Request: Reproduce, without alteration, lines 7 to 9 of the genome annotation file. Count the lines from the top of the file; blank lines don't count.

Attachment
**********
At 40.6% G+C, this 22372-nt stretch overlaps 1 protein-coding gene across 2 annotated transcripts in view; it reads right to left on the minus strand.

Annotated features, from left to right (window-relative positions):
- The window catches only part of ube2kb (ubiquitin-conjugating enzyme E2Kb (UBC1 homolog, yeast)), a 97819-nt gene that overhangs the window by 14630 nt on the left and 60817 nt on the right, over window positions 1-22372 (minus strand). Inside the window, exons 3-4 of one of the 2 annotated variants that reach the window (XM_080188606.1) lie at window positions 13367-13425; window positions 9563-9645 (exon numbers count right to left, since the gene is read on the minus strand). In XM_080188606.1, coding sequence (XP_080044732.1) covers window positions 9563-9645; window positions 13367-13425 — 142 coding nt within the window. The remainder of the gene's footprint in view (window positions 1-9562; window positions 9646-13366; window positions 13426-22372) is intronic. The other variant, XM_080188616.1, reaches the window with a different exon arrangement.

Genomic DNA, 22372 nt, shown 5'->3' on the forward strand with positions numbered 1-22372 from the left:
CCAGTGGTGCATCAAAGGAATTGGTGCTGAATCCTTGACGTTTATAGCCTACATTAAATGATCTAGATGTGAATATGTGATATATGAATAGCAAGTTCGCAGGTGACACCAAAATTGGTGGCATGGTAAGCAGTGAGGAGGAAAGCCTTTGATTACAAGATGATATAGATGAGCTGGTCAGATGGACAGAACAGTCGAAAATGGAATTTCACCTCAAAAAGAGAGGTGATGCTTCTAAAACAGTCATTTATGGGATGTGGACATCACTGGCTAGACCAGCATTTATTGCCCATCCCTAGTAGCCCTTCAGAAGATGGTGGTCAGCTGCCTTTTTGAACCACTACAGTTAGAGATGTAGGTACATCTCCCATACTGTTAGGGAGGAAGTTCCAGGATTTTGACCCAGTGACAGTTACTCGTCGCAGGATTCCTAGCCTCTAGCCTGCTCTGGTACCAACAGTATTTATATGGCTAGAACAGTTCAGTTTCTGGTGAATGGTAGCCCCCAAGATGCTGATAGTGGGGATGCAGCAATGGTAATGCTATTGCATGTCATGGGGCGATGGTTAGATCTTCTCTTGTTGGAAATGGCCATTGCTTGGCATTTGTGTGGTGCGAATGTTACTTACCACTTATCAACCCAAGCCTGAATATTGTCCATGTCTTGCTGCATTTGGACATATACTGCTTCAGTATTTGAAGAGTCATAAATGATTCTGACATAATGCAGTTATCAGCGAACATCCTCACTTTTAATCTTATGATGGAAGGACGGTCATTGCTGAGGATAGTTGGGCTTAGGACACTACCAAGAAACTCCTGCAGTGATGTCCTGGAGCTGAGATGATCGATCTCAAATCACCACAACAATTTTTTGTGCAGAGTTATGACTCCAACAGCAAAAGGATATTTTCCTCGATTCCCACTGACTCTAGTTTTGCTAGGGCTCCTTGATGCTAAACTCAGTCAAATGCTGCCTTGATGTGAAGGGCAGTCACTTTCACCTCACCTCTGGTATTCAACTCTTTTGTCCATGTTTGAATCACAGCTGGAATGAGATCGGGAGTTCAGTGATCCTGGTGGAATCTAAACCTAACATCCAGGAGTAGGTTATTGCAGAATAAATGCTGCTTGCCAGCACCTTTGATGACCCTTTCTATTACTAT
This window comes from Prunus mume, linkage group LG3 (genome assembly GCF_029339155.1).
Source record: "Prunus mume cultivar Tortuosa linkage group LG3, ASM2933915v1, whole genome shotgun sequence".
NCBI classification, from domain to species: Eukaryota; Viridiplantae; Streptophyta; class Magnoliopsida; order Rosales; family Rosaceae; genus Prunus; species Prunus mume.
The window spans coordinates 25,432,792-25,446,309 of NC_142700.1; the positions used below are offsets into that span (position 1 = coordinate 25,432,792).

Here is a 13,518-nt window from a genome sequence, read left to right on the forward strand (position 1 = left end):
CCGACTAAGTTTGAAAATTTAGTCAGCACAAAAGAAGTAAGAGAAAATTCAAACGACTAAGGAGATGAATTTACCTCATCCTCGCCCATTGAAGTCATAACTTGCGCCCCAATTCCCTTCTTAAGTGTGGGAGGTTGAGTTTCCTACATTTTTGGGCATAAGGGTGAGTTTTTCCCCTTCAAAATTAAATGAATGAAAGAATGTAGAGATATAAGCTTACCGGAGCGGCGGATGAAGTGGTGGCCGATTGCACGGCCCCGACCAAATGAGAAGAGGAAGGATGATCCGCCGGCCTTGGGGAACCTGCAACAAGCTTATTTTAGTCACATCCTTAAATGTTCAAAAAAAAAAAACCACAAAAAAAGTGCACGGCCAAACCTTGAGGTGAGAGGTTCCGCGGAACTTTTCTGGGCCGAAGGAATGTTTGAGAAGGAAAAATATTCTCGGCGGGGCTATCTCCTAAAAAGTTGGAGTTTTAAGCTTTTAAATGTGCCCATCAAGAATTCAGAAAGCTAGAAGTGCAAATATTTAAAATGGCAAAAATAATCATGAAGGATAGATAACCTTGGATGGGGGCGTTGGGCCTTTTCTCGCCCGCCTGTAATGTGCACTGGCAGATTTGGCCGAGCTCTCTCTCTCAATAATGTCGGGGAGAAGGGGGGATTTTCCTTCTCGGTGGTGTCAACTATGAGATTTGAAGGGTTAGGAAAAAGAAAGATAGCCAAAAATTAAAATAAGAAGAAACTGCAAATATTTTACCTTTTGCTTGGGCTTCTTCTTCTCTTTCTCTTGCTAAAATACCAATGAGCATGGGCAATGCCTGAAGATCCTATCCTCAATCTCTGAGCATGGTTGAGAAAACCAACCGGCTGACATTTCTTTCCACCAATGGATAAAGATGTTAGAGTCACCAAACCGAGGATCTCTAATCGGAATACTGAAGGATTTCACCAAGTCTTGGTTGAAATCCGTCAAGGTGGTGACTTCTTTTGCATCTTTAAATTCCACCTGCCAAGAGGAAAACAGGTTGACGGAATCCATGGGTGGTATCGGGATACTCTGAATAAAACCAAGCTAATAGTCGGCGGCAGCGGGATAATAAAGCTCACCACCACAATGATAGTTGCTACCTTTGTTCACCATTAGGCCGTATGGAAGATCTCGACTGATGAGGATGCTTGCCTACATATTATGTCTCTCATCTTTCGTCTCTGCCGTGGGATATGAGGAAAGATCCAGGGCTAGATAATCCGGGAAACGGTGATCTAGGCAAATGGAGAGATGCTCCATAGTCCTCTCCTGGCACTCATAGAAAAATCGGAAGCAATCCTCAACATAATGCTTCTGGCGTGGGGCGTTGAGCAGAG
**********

Source record: "Prunus mume cultivar Tortuosa linkage group LG3, ASM2933915v1, whole genome shotgun sequence".
NCBI classification, from domain to species: Eukaryota; Viridiplantae; Streptophyta; class Magnoliopsida; order Rosales; family Rosaceae; genus Prunus; species Prunus mume.
The window spans coordinates 25,432,792-25,446,309 of NC_142700.1; the positions used below are offsets into that span (position 1 = coordinate 25,432,792).